We Just Miss The Old Days… the Thrill of Living That Outlaw Life
While the convenience of just walking into a pot shop for more weed is a concept that hasn’t taken long for most to embrace, others say they miss the thrill of the hunt. These sickos were much happier when it was necessary to assume some level of risk in order to get their hands on weed. Of course, it goes without saying that this rare breed of cannabis consumer may be some of the most morbid of the movement, yet it is not to be discounted that many appreciated the scene more when there was an element of danger associated with it. This group wants to see pot go back to a time when everyone was on the same level and not something bound for Walmart.
Nothing… Nothing At All
There are plenty of gripes about legal weed, that’s for sure, but most members of the cannabis community say they wouldn’t change a thing. Well, certainly lower taxes would be appreciated. But very few cannabis consumers miss the time when putting in a call to a weed dealer meant sometimes waiting around for days to catch a buzz. Most don’t miss having to spend time with questionable characters just to get it either. And having the luxury of buying pot just like a beer has undoubtedly taken the pressure off users since they no longer have to give their vehicles a complete inspection before hitting the road. In the old days, failure to make sure that turn signals and brakes lights were functioning properly could result in shakedowns, arrests and prison time.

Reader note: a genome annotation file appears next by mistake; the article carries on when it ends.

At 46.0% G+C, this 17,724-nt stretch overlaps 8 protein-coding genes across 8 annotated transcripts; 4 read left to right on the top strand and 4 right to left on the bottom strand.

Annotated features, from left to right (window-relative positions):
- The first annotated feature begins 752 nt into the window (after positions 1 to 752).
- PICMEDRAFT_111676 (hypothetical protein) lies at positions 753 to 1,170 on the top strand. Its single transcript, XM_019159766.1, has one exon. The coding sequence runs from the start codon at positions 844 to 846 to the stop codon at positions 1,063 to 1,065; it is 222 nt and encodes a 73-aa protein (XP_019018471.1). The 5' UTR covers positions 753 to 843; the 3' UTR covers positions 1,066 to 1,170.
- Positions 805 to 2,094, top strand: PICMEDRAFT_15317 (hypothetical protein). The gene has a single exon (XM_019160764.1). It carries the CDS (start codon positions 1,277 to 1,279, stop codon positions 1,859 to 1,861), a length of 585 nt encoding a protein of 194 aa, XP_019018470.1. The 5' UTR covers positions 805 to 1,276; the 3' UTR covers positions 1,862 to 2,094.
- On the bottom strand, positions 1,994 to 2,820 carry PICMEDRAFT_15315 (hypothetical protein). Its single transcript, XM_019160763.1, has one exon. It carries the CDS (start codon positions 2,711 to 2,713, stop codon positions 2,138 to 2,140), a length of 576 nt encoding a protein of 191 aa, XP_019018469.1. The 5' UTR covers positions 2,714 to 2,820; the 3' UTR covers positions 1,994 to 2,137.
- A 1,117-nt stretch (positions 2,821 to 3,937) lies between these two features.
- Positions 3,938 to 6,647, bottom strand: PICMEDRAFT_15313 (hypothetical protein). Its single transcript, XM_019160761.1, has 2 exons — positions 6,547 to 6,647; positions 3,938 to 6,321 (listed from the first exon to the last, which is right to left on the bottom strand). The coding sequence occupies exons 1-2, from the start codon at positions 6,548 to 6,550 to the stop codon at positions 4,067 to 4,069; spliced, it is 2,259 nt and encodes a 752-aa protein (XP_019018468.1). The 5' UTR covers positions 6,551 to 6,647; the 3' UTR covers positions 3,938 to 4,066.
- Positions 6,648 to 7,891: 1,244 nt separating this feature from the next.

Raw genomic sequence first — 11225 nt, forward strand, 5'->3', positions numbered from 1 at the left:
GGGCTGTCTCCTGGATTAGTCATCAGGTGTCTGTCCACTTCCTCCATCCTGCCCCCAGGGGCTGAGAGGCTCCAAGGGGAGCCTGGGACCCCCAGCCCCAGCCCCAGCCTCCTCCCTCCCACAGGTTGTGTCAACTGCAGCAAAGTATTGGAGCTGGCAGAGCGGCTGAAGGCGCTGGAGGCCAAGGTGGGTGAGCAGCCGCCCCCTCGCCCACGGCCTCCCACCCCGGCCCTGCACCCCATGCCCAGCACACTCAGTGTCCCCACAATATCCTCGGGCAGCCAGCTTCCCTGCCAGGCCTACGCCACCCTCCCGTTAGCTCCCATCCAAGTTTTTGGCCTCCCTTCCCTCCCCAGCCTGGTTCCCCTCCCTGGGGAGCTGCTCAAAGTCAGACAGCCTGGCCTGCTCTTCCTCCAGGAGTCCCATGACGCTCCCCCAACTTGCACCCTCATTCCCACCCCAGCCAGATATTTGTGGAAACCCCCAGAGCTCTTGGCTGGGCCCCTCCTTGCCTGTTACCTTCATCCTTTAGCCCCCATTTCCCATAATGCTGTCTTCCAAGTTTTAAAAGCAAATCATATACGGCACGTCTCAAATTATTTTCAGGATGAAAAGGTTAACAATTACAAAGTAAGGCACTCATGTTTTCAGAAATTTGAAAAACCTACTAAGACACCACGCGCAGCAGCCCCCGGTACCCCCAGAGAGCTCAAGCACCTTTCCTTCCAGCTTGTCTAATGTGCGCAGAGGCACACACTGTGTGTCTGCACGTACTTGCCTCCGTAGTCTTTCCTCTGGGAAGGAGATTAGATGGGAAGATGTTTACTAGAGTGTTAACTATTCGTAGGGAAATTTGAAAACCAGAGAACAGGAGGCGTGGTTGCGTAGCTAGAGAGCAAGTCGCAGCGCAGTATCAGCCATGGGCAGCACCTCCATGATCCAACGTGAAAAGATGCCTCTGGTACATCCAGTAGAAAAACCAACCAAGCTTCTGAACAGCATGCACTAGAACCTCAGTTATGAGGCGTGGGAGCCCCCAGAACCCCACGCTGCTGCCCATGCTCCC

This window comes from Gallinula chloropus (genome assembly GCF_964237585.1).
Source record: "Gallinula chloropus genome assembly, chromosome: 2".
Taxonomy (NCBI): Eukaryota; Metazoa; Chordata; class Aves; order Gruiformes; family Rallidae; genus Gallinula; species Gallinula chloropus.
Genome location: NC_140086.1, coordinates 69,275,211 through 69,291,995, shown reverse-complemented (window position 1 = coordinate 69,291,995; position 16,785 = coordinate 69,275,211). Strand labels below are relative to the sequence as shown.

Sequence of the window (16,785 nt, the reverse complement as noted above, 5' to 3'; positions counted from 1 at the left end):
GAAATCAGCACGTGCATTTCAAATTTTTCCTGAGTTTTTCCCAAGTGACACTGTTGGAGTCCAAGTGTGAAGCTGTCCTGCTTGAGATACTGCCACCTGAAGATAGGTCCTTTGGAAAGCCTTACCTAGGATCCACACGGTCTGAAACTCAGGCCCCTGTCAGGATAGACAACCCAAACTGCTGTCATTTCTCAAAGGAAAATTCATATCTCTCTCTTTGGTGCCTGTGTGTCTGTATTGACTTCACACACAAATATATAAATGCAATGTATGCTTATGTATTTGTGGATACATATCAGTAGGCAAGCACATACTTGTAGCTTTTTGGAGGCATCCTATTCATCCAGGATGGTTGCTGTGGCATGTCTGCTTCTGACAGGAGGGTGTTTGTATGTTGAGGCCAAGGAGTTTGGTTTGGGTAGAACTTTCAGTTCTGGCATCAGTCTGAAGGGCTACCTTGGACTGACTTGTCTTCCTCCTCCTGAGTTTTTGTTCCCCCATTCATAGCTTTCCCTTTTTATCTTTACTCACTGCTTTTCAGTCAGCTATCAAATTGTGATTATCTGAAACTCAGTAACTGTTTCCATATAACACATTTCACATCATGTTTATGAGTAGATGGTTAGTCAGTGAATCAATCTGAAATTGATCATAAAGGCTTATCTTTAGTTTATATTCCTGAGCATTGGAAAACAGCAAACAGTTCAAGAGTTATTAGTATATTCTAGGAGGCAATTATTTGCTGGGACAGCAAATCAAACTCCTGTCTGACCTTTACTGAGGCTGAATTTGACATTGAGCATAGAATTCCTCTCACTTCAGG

But not in today’s legal climate.
Still, there are some who argue that cannabis is still problematic for those who fail to follow the rules to the letter. Grow more than the allotted two to four plants or whatever the law permits and you’ll still go to jail; get caught carrying four ounces instead of the allowed 1.5 and here come the savage repercussions. Many believe a better scheme would be just to decriminalize it, and put the kibosh on all of this industry noise. But that’s never going to happen. This is America, after all, where greed rhymes with green for a reason. The good old days have done come and gone.
Now, it’s just business.
TELL US, what do you miss about the old days?